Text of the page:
Wednesday 15 August 2012

Not the Sharpest Tool in the Box

Me that is, not the
Chef’s Choice Diamond Sharpener 110
I’m only doing this review of an electric knife sharpener because the Suburban Bushwacker asked me to when he heard I was buying one.  He’s a nice bloke and since the contractor building my house hasn’t turned up today, I have bugger all else to do.  Besides, I am getting tired with Marcia interrupting me asking for confirmation that she is fat.  For Christ’s sake, I’ve seen more meat on a butcher’s pencil.  If I agree with her and say she’s a slob, I get a kick in the pills.  If I pay her a compliment and tell her she is barking fucking mad if she thinks she is overweight, she gets strangely upset with me.  What it boils down to, of course, is that she is broody again. She is so broody, in fact, that if she sat on a golf ball it would hatch.  How old is Alexander?  Just over three years?  That means I must have serviced Marcia less than five years ago.  Given that Dominic is thirteen, clearly she hasn’t figured out for herself that I am a communist working to Ten Year Plans and just as productively.  Some women are bloody unreasonable.

To distract myself from disquieting thoughts of matrimonial duty, I dug out the electric knife sharpener my brother brought me from Germany. 

I have always believed one cannot beat a quick lashing with a decent steel (assuming one isn’t on the receiving end) but with a girlfriend who has both combusting knickers and a tendency to use my knives to saw open tin cans because she cannot be arsed to use a can opener, it’s hard to keep an edge on anything so I asked Micky to lug an electric knife sharpener all the way from Europe to Angola as well as a complete set of chef’s knives to replace the all but one of my set that have disappeared.  The one very heavy dropped forged chef’s knife I have left has chunks out of the blade as big as the Bay of Biscay and just as rough so there was no point trying to swipe that through my new toy.  The new knives had an edge on them so perfect there was no way I was going to risk putting them through the sharpener.  This is me we are talking about, if you want something ballsing up, just ask me, 100% satisfaction guaranteed (although Marcia might disagree).  What I needed was another blade.  It had to be decent steel, something worthy of this machine’s attention and then I had it.  My sword!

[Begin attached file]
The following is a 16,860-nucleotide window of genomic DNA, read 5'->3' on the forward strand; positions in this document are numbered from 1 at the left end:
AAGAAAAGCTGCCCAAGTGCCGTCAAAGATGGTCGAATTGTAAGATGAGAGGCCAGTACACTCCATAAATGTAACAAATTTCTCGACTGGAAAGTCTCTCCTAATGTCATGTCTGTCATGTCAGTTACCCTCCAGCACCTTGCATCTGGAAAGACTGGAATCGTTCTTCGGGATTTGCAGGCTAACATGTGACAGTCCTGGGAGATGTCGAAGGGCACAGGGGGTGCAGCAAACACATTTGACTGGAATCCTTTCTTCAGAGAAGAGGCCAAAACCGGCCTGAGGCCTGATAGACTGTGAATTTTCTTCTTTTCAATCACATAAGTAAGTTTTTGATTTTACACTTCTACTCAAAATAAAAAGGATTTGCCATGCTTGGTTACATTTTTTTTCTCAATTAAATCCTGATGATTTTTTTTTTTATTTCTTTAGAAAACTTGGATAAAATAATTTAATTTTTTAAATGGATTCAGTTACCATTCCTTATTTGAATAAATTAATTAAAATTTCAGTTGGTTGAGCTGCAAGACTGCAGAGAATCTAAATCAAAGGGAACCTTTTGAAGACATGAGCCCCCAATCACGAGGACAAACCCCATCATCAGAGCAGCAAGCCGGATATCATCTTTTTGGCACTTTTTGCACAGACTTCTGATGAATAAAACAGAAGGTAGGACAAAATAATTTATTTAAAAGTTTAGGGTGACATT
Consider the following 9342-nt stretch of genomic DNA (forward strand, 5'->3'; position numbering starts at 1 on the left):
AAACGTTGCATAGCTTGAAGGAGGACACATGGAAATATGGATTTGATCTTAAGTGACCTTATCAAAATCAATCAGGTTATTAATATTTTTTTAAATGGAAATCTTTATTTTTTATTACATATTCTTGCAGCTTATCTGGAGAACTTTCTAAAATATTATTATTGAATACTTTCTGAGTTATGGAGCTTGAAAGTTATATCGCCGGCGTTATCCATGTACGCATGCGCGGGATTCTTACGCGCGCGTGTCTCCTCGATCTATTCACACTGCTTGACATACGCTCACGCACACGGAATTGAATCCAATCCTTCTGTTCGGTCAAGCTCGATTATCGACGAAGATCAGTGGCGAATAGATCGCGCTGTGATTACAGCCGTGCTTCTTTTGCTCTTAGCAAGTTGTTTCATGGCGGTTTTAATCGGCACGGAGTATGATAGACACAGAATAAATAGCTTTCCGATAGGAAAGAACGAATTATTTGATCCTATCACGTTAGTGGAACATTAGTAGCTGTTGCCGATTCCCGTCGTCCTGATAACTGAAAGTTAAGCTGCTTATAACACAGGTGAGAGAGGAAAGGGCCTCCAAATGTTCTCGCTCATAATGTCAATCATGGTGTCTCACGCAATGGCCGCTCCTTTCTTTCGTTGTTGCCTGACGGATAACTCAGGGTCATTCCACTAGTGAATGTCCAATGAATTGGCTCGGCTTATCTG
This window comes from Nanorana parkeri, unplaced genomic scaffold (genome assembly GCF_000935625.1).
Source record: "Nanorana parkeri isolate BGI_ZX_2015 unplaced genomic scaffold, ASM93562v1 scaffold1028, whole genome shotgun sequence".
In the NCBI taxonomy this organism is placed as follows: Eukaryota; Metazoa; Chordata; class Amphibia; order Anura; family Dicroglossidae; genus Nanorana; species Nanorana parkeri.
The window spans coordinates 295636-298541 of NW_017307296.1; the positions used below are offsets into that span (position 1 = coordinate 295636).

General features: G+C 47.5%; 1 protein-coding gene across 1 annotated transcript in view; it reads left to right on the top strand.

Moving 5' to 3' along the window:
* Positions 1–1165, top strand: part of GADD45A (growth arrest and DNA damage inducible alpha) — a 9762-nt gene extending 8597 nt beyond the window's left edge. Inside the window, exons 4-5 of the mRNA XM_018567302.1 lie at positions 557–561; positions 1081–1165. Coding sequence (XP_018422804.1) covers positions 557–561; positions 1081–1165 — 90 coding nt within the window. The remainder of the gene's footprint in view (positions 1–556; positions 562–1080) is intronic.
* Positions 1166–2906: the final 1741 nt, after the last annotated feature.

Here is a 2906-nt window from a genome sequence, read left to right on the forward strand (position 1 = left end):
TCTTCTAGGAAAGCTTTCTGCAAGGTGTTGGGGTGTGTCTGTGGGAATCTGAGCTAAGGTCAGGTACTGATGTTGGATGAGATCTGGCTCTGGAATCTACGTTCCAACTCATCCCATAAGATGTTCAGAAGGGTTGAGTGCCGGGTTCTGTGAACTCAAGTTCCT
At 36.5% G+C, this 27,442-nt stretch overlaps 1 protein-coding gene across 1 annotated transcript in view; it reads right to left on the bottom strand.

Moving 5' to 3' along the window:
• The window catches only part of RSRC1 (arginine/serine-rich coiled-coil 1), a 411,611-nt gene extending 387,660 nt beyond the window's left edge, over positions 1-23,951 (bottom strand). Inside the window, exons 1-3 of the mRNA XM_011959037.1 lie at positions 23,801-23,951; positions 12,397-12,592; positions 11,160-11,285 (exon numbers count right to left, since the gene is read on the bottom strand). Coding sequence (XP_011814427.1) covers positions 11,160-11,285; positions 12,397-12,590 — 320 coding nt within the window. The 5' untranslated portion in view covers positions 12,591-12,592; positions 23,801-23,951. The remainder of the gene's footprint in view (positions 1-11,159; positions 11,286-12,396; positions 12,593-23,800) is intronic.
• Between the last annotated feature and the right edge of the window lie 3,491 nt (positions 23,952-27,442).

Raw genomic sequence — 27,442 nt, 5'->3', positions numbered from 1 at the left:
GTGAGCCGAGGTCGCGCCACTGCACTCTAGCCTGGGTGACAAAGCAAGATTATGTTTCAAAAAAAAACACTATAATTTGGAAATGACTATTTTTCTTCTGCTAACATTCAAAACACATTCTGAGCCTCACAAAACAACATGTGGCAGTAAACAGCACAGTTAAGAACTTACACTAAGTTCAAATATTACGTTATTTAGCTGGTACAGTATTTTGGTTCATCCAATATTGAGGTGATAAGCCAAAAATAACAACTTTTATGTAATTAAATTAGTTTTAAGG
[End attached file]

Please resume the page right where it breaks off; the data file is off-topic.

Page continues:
It is a pretty ancient piece arriving in my hands via my German Grandfather’s having seen action at the Battle of Königgrätz in 1866 with his Grandfather and is still on duty with that esteemed Gentleman’s Great Great Grandson as my last line of defence sitting quietly these last years by my desk.  With an edge as blunt as my libido, if anything deserved a good sharpening, it did.  After all, it is a blade, only longer.  Naturally, my son Dominic was all for it.

The manufacturer describes this appliance as for domestic, not commercial use.  They are quite clear about that.  That was OK then.  My sword was only ever destined for domestic use. It would be terribly inconvenient to skewer a bandit off my property requiring, as it would, considerable effort to drag his leaking corpse all the way back to my place before calling the police.  And I am too bloody old for that.